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The ever-changing world of a butterfly garden

Living Lab Week - Butterfly Garden

A lot can happen in a week. Today, we bring you the headlines from a very local piece of earth we call the butterfly garden.

The garden is a place of dramatic and sometimes subtle events. Some happen so fast they can be missed entirely.

I surveyed the plants in the butterfly garden on April 27 before last week’s blog post; by April 29, the survey's findings were already out of date.


The first flower of 2020 in the butterfly garden and the first of our young shrubs to produce flowers

Although two other species had flowers slowly developing, another plant snuck in to secure the honor of first shrub to flower and first flower of the garden this year. A type of wild cherry that had showed no signs of flowering on Monday developed flower buds by Wednesday that then opened up by Friday. It is the first of our nine different shrubs to flower; in the years to come, these shrubs will grow to be the backbone of the whole garden structure.

Red Admiral

A Red Admiral butterfly showed up this week and landed in the mulch. Once it closes its wings, it is very difficult to spot. 

Our most abundant shrub, buttonbush, seemed to thrive last year. Earlier this spring, leaves had already started coming out but then after a week in early April when we had three nights of below freezing temperatures, they stopped showing any signs of life. The little leaves looked dead as if they had burned to a crisp. As of last Monday, April 27, I was still worried that the buttonbush might not come back. Our survey indicated that all six buttonbushes were either dead or status unknown.


Meet BB4, the code name for one of our six buttonbushes, on Wednesday April 29. The blue arrow points to a leaf that had emerged but died earlier in April; the green arrow shows a new leaf that caught my eye.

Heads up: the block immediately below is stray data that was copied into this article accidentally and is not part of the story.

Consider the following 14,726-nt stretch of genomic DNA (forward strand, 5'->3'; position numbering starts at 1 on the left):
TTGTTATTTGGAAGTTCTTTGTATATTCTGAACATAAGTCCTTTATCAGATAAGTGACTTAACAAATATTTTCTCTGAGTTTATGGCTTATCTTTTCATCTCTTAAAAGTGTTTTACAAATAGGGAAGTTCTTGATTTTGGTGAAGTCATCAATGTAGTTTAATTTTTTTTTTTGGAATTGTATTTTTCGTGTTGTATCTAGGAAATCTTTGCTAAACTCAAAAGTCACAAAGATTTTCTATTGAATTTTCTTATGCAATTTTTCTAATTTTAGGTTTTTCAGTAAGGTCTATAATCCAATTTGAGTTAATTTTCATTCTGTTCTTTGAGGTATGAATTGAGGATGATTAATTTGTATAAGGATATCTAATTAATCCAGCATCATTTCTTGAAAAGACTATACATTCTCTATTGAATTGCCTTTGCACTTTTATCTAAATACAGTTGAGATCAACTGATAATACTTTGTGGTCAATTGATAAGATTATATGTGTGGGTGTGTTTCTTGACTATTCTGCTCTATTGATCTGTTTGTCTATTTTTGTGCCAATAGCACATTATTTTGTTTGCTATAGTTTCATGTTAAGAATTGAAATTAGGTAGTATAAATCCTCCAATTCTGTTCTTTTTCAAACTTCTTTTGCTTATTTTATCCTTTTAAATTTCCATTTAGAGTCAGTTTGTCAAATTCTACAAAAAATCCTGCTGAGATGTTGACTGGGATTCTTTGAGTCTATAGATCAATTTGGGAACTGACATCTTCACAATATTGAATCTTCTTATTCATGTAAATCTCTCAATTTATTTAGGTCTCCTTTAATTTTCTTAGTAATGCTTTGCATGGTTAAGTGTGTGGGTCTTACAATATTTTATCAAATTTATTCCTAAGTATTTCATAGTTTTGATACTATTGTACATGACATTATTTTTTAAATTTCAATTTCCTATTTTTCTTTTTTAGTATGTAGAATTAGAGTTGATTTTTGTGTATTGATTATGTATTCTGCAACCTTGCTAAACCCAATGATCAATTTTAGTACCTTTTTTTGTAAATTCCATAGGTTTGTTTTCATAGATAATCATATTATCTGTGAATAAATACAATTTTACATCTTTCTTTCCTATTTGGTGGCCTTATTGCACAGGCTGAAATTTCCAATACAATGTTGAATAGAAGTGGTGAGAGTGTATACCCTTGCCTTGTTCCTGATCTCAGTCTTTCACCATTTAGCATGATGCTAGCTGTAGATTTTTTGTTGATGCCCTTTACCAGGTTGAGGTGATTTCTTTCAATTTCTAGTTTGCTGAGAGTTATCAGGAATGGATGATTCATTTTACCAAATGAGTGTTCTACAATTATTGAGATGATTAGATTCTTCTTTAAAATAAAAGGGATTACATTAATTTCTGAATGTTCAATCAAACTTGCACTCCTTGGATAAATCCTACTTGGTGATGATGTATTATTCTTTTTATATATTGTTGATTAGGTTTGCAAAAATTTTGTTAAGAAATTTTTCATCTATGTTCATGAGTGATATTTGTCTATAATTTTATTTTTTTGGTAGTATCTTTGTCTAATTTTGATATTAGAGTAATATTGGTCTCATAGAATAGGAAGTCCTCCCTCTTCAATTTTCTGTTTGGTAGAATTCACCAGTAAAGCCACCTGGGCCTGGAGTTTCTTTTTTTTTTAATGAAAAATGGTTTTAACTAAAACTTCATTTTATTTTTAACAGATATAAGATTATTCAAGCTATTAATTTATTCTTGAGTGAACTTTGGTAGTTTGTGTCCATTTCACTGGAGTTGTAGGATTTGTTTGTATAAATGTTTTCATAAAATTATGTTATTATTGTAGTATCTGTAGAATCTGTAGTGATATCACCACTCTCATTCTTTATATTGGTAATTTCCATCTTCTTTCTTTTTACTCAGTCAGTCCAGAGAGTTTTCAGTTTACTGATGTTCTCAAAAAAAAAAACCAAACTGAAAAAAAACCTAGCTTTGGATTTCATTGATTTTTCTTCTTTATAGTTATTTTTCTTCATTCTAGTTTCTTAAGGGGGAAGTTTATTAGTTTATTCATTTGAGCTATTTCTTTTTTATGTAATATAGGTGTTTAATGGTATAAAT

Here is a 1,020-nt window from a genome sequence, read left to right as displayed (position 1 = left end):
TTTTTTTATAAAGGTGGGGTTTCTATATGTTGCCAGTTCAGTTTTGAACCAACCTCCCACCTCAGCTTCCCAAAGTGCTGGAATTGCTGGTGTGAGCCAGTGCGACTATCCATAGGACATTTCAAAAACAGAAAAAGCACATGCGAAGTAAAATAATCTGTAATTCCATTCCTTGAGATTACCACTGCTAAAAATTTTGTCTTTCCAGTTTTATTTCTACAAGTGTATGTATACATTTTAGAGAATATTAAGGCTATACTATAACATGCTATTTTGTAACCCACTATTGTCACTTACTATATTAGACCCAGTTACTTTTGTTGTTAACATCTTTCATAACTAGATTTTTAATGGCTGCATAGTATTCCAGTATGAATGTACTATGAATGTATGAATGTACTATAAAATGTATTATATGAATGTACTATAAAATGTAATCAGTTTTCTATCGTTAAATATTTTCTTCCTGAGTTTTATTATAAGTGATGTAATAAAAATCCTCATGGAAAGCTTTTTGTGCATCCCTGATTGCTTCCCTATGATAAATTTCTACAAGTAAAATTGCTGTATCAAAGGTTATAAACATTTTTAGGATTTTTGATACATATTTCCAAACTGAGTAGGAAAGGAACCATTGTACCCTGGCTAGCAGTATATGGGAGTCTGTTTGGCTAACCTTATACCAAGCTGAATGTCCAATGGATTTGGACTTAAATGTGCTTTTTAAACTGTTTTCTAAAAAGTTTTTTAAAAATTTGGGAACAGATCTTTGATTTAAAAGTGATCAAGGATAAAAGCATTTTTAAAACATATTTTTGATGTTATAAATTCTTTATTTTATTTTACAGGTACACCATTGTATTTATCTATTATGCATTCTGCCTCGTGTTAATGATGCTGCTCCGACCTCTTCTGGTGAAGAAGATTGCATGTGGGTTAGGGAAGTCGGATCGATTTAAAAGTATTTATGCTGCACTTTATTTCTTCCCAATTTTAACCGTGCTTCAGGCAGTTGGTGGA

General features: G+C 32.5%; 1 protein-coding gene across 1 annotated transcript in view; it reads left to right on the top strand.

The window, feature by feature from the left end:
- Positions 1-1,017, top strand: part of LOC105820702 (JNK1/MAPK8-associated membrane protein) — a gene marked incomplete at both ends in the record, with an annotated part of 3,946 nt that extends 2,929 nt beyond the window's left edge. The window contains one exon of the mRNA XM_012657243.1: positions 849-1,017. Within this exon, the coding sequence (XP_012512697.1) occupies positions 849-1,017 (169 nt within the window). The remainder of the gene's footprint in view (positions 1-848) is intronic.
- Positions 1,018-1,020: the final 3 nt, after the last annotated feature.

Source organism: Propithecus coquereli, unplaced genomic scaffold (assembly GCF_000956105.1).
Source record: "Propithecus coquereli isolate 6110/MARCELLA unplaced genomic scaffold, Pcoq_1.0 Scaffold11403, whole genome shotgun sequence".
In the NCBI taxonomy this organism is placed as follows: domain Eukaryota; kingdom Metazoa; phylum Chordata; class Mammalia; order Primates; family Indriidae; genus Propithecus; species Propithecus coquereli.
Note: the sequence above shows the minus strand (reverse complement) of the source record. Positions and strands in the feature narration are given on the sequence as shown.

On April 29, I noticed they had the smallest of leaves forming. By May 3, all six of our button bushes seemed triumphant with their rapidly growing leaves! 

Buttonbush Leaves

The same plant - BB4 - from the other side just four days later on May 3.

I worked with our wood chip pile on Wednesday and I noticed nothing unusual. However, on Sunday I saw this strange mass on the wood chips.

Slime Mould

A unique surprise!

I believe it is a type of slime mold and this is its reproductive structure. Spots of bright yellow can still be seen, but in the previous couple days the whole thing would have all been that bright color. I missed that bright yellow mass between Wednesday and Sunday only to catch the mass faded to this darker orange. In just a few more days time or perhaps after Monday’s rainstorm, it will have released its spores and there may be no visual evidence of it remaining at all! 

Common Ninebark

These unopened flowers of the Common Ninebark promise more changes to come- new animal visitors, new sights and smells, and so much more!

Join us again next week for another visit to the garden!



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Oakhill Day School
Oakhill Day School
7019 N. Cherry Street Gladstone, MO 64118
Phone: 816.436.6228
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